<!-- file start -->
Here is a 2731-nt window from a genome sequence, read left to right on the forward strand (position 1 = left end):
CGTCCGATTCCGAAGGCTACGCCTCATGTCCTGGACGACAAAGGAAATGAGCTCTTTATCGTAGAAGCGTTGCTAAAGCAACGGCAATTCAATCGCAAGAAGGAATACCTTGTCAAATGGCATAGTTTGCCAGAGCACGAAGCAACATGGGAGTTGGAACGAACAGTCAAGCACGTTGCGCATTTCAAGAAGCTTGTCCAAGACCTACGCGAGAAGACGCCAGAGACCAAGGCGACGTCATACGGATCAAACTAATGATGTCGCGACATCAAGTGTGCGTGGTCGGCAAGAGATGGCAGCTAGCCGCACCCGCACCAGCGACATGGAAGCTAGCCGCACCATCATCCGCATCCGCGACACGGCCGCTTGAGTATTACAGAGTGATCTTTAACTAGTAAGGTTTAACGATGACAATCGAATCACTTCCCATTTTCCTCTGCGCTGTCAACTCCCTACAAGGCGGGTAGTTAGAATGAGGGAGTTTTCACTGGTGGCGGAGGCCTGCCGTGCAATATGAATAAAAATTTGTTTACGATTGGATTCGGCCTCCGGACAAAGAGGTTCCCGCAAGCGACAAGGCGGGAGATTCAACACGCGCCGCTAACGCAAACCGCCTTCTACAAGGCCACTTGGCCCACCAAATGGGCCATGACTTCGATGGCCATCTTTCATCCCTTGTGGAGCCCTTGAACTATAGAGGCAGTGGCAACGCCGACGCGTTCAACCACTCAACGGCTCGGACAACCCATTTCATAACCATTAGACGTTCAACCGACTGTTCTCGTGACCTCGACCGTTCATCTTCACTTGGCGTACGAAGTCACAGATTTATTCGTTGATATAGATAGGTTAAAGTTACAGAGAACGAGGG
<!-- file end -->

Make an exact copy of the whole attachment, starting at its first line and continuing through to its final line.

Here is a 2731-nt window from a genome sequence, read left to right on the forward strand (position 1 = left end):
CGTCCGATTCCGAAGGCTACGCCTCATGTCCTGGACGACAAAGGAAATGAGCTCTTTATCGTAGAAGCGTTGCTAAAGCAACGGCAATTCAATCGCAAGAAGGAATACCTTGTCAAATGGCATAGTTTGCCAGAGCACGAAGCAACATGGGAGTTGGAACGAACAGTCAAGCACGTTGCGCATTTCAAGAAGCTTGTCCAAGACCTACGCGAGAAGACGCCAGAGACCAAGGCGACGTCATACGGATCAAACTAATGATGTCGCGACATCAAGTGTGCGTGGTCGGCAAGAGATGGCAGCTAGCCGCACCCGCACCAGCGACATGGAAGCTAGCCGCACCATCATCCGCATCCGCGACACGGCCGCTTGAGTATTACAGAGTGATCTTTAACTAGTAAGGTTTAACGATGACAATCGAATCACTTCCCATTTTCCTCTGCGCTGTCAACTCCCTACAAGGCGGGTAGTTAGAATGAGGGAGTTTTCACTGGTGGCGGAGGCCTGCCGTGCAATATGAATAAAAATTTGTTTACGATTGGATTCGGCCTCCGGACAAAGAGGTTCCCGCAAGCGACAAGGCGGGAGATTCAACACGCGCCGCTAACGCAAACCGCCTTCTACAAGGCCACTTGGCCCACCAAATGGGCCATGACTTCGATGGCCATCTTTCATCCCTTGTGGAGCCCTTGAACTATAGAGGCAGTGGCAACGCCGACGCGTTCAACCACTCAACGGCTCGGACAACCCATTTCATAACCATTAGACGTTCAACCGACTGTTCTCGTGACCTCGACCGTTCATCTTCACTTGGCGTACGAAGTCACAGATTTATTCGTTGATATAGATAGGTTAAAGTTACAGAGAACGAGGG